By George David Thomas
On a cold morning in late October, the man John Brown stood at the side of the road that runs from Kirkintilloch to Kilsyth, and looked about him. A pale fog drifted across the fields, and the trees and the dry stone walls floated in and out of view with an air of misty indifference. Sometimes other things too would appear in sight for a brief moment, a bird perched on a gate post, or a cow staring blindly into the distance. Then they would be gone again. Occasionally the fog would thin a little more, and then he would see further, to a man ploughing a field of bare earth, a ghostly woman hanging clothes by the cottages, or in the far distance, the shadows of cripples on the balconies at the old hospital on the hill.
This was the spot where he always rested, and he looked down at the milestone, though he knew what was written on it by heart. Under the arrow pointing to the right, One Mile to Kirkintilloch, and under the arrow to the left, Three Miles to Kilsyth. He watched the cars pass, all moving very slowly through the fog. They looked unreal, as they drifted out of the clouds towards him, and then gradually receded away again and back into the unknown. Idly counting up the years, he reckoned it was now quite a few since he had lost his own licence, and from his seat on the milestone he could see the place where it had happened. The hedgerow had long since grown over the gap, but the farmer still hadn’t put the bloody fence right.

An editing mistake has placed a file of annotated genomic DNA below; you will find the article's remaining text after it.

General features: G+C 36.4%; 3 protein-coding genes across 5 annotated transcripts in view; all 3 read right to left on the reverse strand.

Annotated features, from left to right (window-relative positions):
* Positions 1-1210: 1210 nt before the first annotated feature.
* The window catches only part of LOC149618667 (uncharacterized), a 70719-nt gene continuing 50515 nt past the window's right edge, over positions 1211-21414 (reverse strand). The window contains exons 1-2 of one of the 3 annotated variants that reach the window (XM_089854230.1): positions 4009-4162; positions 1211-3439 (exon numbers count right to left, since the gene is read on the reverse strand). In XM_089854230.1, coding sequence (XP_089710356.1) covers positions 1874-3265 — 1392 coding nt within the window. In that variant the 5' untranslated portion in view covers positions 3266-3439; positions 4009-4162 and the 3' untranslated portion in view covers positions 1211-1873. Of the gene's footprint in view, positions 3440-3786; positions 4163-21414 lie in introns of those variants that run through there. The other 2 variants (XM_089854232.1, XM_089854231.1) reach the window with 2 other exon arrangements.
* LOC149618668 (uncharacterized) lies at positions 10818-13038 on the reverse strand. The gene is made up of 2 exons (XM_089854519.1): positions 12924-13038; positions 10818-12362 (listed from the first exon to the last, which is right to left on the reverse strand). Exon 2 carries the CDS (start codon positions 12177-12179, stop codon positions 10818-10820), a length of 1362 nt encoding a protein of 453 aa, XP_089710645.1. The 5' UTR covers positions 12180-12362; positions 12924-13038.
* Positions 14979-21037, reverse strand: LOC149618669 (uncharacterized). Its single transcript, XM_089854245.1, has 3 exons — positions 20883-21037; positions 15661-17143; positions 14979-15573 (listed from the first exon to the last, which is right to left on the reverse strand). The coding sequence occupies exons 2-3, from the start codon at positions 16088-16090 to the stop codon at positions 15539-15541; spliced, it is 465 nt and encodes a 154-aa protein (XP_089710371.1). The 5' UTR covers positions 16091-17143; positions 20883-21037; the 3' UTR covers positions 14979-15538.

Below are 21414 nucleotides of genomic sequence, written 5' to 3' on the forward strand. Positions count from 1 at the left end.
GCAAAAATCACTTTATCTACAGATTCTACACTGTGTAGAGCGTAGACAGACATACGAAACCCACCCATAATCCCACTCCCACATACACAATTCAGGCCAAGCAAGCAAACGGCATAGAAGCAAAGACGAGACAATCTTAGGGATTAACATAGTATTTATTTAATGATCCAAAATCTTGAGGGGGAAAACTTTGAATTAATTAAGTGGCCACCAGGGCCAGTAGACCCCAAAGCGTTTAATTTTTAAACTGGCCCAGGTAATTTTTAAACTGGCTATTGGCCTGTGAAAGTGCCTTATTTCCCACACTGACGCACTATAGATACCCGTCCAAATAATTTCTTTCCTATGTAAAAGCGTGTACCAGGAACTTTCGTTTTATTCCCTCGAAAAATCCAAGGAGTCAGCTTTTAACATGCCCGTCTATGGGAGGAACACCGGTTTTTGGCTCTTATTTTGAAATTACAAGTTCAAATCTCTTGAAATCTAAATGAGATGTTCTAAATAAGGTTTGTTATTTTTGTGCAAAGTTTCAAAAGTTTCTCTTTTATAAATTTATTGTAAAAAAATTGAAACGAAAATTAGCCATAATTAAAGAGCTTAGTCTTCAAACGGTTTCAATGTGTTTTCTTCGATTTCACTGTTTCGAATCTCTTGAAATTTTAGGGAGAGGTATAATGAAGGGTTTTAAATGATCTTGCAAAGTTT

He really couldn’t remember how long he’d been in the ditch when the officers found him, but he did know their manner had been quite rude, given the circumstances. He had tried many times to explain to them that it was the road that had changed course rather than himself, but they had refused all his appeals to reason, and had in fact gone so far as to apply their handcuffs, seemingly in mere prevention of the defiant, helpless gestures of his poor little wrists. The appeal of reason had been equally ineffective on the ears of the judge, and eventually he had gone down, like so many others before him, with a weary sigh of resignation.
Not wishing to endanger his freedom once more though, he now walked everywhere, and mostly considered it not so bad, and often a little better, for they say a man on his own two feet sees things a man on a galloping horse won’t see. Today he was simply collecting his messages. Bread, and milk, and the usual, and if the truth be told, there were few days when he wasn’t simply collecting his messages. Sometimes he would visit his sister Jean at the cottage in Milton, but she rarely seemed pleased to see him, and since they were children she had in fact been afflicted with the kind of sadness that only the lonely and the crabbit can be.
But today he was not seeing his sister, and once he had rested, he got up and made ready to continue on his way to Kirkintilloch. The road was empty, but as he stood on the silvery dew and the settled dust of the grass verge, he could hear a low rumbling sound from the direction of his own travel. He cocked his head to make sure, but the action merely confirmed his suspicions. The sound was lower than that of a car’s wheels rolling on the tarmac, and lower even than that of a truck’s engine through the autumn air. It was getting louder, and closer, but as much as he strained his neck and his eyes, he could see nothing behind the dense white wall of the fog.Next >